Understanding Security Surveillance Cameras
In the market for a security surveillance camera system and don’t know where to start? Confused about what constitutes a wired camera versus a wireless camera? Red River Consulting recently provided consultant support on such a project with a condominium homeowners’ association. The HOA wanted to acquire and install a security surveillance camera system that could provide real-time coverage of the complex parking area, the swimming pool, and the entrances to each stairwell in the four buildings. After assessing the HOA’s requirements, surveying the complex for camera locations and viewing angles, and evaluating the options of wired or wireless systems, we provided our recommendations to the HOA board for approval. As a result of this consulting project, we realized that we could share the insights we gained from this project. These insights would be beneficial to anyone considering purchasing a single camera or a complete security surveillance camera system. Please read on to gain valuable insights for your prospective purchase.
As most of you know, the wireless security camera market has exploded over the last five years with companies like Amazon, which owns Ring and Blink, Google, which bought Nest, and Arlo. These companies produce a wide array of products for home and business customers, and all can be purchased via Amazon. These products are easy to install and connect to your wireless network but require some thought about their respective power sources and the difficulty of recharging them if needed. I recommend that you research these camera options and look at reviews that other people have posted before you make a purchase.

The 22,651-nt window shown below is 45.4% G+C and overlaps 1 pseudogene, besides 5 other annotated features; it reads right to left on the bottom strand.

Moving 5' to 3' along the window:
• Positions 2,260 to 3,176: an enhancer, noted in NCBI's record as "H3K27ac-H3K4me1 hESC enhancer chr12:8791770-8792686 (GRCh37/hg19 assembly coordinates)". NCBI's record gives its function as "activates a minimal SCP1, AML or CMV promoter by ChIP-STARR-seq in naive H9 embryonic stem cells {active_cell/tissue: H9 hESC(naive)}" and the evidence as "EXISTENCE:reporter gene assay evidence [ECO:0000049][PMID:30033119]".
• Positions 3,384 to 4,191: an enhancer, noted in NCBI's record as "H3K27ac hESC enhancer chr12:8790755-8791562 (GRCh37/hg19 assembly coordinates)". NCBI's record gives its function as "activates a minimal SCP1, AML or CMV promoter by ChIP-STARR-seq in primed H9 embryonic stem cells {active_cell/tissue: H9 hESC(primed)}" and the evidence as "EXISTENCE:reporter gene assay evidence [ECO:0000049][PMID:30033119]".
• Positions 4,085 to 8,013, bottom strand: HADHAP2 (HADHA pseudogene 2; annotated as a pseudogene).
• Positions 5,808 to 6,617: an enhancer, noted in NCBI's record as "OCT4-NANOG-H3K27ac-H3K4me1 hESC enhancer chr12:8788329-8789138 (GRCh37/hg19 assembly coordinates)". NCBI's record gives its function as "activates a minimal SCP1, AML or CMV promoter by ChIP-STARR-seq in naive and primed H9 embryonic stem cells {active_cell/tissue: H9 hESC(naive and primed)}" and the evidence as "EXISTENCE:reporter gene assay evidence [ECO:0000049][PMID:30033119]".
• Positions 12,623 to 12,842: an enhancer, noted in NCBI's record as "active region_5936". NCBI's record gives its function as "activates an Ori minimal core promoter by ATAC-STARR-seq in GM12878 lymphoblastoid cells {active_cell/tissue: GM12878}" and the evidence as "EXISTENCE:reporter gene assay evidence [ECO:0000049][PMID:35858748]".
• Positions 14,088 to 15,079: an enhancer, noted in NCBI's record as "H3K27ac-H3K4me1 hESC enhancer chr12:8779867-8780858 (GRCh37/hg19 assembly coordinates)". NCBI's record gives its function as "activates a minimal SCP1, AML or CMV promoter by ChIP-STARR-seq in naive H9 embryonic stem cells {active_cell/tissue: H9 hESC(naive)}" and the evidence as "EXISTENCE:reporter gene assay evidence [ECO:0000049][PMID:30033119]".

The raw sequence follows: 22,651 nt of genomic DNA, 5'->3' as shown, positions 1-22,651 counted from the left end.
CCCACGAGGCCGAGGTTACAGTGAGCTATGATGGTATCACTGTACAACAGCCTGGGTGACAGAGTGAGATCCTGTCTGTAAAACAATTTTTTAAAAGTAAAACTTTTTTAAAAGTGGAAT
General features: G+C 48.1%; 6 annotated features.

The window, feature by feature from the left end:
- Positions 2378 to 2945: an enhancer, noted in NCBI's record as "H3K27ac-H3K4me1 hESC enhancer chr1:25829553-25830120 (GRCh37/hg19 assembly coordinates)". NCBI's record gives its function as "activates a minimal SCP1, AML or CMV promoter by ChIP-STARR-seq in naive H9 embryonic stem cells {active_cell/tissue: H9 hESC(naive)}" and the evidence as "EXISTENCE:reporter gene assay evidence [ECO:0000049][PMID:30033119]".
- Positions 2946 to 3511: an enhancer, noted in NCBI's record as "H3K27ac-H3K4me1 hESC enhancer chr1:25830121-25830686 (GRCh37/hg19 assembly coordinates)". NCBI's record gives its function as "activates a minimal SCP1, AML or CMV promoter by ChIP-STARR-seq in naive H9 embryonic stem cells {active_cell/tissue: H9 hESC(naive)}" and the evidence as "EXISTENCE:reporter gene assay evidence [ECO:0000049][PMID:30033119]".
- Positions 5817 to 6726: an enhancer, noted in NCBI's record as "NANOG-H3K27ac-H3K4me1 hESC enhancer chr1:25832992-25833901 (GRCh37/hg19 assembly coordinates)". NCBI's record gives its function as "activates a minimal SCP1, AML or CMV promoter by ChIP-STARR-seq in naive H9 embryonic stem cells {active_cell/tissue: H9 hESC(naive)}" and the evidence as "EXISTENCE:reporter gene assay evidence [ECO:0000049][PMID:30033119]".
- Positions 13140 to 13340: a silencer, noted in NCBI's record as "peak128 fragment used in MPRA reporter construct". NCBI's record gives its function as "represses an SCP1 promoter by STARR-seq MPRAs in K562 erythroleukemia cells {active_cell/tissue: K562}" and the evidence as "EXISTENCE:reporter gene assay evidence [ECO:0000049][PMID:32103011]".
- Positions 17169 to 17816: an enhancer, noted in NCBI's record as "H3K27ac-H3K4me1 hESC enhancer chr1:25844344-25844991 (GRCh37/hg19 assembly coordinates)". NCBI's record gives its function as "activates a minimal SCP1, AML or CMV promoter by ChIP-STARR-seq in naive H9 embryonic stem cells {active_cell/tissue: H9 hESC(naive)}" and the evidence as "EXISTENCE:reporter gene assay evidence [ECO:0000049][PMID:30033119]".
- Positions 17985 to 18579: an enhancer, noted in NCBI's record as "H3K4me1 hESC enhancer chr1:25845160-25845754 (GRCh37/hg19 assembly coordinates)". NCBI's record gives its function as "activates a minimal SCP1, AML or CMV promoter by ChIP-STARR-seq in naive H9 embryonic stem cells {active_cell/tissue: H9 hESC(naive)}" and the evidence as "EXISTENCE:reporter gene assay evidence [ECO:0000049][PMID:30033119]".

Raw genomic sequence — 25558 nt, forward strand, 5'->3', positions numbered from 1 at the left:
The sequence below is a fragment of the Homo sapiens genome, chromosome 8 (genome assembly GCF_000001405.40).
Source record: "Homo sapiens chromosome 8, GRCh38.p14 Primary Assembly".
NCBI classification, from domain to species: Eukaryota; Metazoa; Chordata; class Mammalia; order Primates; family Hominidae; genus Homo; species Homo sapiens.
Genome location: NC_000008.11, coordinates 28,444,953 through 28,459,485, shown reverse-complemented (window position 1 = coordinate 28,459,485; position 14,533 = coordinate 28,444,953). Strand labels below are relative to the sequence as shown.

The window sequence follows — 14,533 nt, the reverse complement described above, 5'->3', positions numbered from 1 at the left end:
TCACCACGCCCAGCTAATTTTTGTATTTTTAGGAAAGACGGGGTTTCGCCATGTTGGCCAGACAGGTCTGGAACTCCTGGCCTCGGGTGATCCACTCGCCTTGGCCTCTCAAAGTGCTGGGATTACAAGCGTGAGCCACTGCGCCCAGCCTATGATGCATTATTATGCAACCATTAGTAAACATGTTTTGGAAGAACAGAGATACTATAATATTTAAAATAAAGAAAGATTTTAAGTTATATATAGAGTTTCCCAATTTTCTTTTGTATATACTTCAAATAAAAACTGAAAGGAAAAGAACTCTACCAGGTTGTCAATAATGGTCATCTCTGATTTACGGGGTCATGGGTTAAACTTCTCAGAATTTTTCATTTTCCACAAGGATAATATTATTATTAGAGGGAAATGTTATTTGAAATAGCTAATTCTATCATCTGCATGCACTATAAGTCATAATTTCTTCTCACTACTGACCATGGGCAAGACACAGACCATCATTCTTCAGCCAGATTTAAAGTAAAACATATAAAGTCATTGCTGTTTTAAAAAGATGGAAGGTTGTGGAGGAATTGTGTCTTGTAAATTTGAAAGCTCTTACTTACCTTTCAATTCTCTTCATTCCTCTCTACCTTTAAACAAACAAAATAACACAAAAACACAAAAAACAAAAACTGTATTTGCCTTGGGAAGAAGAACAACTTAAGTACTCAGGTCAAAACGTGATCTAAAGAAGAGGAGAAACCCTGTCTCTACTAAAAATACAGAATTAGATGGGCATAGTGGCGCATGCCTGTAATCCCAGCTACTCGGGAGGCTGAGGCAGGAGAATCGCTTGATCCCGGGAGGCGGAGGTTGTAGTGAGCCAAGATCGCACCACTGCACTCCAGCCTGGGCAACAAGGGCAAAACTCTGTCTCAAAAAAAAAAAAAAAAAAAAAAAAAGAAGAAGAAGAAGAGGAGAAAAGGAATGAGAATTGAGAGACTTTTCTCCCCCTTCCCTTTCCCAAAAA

The other category of security cameras is those connected and powered by an ethernet cable, known as power over ethernet or POE. These cameras are the ones that you usually see in businesses, and they are connected by ethernet cables back to a video controller for control, review, and monitoring. The power for the cameras is fed through the ethernet cable to the camera, and the video feed from the camera comes back to the video controller via the same line, simplifying installation. You can use either Cat 5e or Cat 6 ethernet cables to connect these cameras to the video controller, depending on your requirements for data transfer speed and mitigation of interference. These technical topics are beyond the scope of this blog post. Our recommendation for the condominium HOA was to use Cat 5e ethernet cables because they are easy to install and more than capable from a performance standpoint for the seven-camera system. Most of these systems consist of several cameras connected via ethernet cables to a video controller device that supplies the power, the software to operate the cameras, and storage for the video files. Many of the video controllers we reviewed for the condominium project could be accessed remotely if the controller was connected to the internet via an ethernet cable.
Most home security systems, whether one camera or five, can be wireless and relatively easy to install. However, other projects require wired cameras because of their size and scope but can be installed by the average user. Please contact us if you have questions concerning this blog post or if we can consult with you on your security camera project. We enjoyed the condominium security camera project challenge and stood ready to assist you similarly.